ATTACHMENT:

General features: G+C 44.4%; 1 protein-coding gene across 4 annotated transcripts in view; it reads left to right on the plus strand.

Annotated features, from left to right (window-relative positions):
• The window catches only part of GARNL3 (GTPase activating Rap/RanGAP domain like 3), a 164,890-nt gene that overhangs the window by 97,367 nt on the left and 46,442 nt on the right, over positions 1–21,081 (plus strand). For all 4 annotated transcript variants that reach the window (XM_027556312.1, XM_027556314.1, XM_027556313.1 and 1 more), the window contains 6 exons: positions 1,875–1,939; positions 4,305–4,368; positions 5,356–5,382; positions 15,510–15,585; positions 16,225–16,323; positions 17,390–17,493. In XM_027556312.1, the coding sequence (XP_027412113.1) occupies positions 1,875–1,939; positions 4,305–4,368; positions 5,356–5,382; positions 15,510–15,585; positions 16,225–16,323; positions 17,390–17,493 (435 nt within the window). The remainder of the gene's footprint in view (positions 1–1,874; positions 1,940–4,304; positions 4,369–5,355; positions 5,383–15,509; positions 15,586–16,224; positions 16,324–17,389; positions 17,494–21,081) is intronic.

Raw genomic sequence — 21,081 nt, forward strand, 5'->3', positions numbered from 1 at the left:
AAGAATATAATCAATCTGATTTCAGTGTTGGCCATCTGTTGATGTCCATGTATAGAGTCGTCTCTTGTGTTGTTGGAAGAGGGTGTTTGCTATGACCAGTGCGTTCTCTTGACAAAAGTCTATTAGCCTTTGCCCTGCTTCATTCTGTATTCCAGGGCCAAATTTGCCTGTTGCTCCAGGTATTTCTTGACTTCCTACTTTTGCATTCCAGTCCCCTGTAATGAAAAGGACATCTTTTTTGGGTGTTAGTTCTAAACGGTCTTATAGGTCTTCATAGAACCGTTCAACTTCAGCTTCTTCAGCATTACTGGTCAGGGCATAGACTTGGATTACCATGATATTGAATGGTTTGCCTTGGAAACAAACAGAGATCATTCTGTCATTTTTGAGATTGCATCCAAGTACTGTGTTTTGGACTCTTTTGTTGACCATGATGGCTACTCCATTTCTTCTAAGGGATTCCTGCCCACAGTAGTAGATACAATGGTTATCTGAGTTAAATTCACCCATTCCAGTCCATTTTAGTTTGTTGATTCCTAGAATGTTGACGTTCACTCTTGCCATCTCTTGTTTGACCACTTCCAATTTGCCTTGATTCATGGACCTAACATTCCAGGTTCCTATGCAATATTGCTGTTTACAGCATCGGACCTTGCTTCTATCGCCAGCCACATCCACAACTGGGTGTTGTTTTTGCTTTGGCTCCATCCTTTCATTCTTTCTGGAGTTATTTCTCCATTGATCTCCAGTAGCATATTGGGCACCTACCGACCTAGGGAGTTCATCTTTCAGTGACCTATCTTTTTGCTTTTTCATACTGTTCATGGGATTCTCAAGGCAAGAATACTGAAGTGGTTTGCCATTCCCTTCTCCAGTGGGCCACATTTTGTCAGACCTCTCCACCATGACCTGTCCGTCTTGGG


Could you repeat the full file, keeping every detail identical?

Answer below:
General features: G+C 44.4%; 1 protein-coding gene across 4 annotated transcripts in view; it reads left to right on the plus strand.

Annotated features, from left to right (window-relative positions):
• The window catches only part of GARNL3 (GTPase activating Rap/RanGAP domain like 3), a 164,890-nt gene that overhangs the window by 97,367 nt on the left and 46,442 nt on the right, over positions 1–21,081 (plus strand). For all 4 annotated transcript variants that reach the window (XM_027556312.1, XM_027556314.1, XM_027556313.1 and 1 more), the window contains 6 exons: positions 1,875–1,939; positions 4,305–4,368; positions 5,356–5,382; positions 15,510–15,585; positions 16,225–16,323; positions 17,390–17,493. In XM_027556312.1, the coding sequence (XP_027412113.1) occupies positions 1,875–1,939; positions 4,305–4,368; positions 5,356–5,382; positions 15,510–15,585; positions 16,225–16,323; positions 17,390–17,493 (435 nt within the window). The remainder of the gene's footprint in view (positions 1–1,874; positions 1,940–4,304; positions 4,369–5,355; positions 5,383–15,509; positions 15,586–16,224; positions 16,324–17,389; positions 17,494–21,081) is intronic.

Raw genomic sequence — 21,081 nt, forward strand, 5'->3', positions numbered from 1 at the left:
AAGAATATAATCAATCTGATTTCAGTGTTGGCCATCTGTTGATGTCCATGTATAGAGTCGTCTCTTGTGTTGTTGGAAGAGGGTGTTTGCTATGACCAGTGCGTTCTCTTGACAAAAGTCTATTAGCCTTTGCCCTGCTTCATTCTGTATTCCAGGGCCAAATTTGCCTGTTGCTCCAGGTATTTCTTGACTTCCTACTTTTGCATTCCAGTCCCCTGTAATGAAAAGGACATCTTTTTTGGGTGTTAGTTCTAAACGGTCTTATAGGTCTTCATAGAACCGTTCAACTTCAGCTTCTTCAGCATTACTGGTCAGGGCATAGACTTGGATTACCATGATATTGAATGGTTTGCCTTGGAAACAAACAGAGATCATTCTGTCATTTTTGAGATTGCATCCAAGTACTGTGTTTTGGACTCTTTTGTTGACCATGATGGCTACTCCATTTCTTCTAAGGGATTCCTGCCCACAGTAGTAGATACAATGGTTATCTGAGTTAAATTCACCCATTCCAGTCCATTTTAGTTTGTTGATTCCTAGAATGTTGACGTTCACTCTTGCCATCTCTTGTTTGACCACTTCCAATTTGCCTTGATTCATGGACCTAACATTCCAGGTTCCTATGCAATATTGCTGTTTACAGCATCGGACCTTGCTTCTATCGCCAGCCACATCCACAACTGGGTGTTGTTTTTGCTTTGGCTCCATCCTTTCATTCTTTCTGGAGTTATTTCTCCATTGATCTCCAGTAGCATATTGGGCACCTACCGACCTAGGGAGTTCATCTTTCAGTGACCTATCTTTTTGCTTTTTCATACTGTTCATGGGATTCTCAAGGCAAGAATACTGAAGTGGTTTGCCATTCCCTTCTCCAGTGGGCCACATTTTGTCAGACCTCTCCACCATGACCTGTCCGTCTTGGG